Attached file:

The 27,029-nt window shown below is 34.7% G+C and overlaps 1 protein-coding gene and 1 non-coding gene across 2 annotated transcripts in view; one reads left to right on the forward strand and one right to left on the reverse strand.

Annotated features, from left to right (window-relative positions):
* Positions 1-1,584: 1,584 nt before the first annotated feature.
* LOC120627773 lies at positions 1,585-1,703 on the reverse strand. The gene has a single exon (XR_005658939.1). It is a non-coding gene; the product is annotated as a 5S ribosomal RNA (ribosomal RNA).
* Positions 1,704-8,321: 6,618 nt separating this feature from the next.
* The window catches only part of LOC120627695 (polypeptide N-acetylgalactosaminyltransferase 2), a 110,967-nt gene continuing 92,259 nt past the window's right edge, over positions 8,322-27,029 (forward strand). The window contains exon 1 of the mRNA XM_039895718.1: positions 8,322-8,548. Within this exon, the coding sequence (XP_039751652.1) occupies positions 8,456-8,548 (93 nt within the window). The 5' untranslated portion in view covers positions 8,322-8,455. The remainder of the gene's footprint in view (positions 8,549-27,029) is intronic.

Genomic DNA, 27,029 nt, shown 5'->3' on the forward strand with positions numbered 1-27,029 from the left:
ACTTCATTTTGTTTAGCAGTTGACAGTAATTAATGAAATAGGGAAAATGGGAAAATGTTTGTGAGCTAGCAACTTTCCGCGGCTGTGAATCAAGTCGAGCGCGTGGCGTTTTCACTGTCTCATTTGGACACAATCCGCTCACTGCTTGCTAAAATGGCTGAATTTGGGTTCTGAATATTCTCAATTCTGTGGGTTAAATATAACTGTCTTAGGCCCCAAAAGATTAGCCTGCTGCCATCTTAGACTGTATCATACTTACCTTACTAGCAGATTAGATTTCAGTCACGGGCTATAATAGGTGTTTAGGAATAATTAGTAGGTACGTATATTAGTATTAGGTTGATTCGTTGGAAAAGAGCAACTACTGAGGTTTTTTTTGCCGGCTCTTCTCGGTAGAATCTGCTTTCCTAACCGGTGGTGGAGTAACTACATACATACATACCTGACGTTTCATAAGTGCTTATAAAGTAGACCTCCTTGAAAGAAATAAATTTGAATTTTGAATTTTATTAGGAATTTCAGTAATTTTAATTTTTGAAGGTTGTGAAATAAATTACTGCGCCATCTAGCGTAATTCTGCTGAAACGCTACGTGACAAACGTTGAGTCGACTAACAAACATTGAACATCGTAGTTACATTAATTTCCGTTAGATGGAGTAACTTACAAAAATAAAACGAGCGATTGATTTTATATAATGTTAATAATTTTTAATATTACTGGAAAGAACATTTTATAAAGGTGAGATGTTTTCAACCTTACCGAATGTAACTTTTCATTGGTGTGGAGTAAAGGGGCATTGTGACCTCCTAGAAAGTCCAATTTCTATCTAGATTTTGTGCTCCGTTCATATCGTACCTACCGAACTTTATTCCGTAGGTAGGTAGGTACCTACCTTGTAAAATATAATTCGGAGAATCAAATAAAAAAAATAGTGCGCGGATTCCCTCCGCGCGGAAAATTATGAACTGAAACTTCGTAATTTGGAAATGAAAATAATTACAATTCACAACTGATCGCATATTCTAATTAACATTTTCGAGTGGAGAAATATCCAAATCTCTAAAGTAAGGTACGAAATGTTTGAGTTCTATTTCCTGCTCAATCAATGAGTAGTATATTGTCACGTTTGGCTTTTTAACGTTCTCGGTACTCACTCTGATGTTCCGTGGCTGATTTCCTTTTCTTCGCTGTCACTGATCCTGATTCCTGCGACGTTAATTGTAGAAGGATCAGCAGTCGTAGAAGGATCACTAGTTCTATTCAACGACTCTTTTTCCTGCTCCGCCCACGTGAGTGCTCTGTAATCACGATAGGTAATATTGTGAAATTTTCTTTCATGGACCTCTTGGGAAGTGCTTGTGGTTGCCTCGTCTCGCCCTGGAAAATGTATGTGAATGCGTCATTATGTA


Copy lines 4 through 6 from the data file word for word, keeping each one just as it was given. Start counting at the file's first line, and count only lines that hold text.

* LOC120627773 lies at positions 1,585-1,703 on the reverse strand. The gene has a single exon (XR_005658939.1). It is a non-coding gene; the product is annotated as a 5S ribosomal RNA (ribosomal RNA).
* Positions 1,704-8,321: 6,618 nt separating this feature from the next.
* The window catches only part of LOC120627695 (polypeptide N-acetylgalactosaminyltransferase 2), a 110,967-nt gene continuing 92,259 nt past the window's right edge, over positions 8,322-27,029 (forward strand). The window contains exon 1 of the mRNA XM_039895718.1: positions 8,322-8,548. Within this exon, the coding sequence (XP_039751652.1) occupies positions 8,456-8,548 (93 nt within the window). The 5' untranslated portion in view covers positions 8,322-8,455. The remainder of the gene's footprint in view (positions 8,549-27,029) is intronic.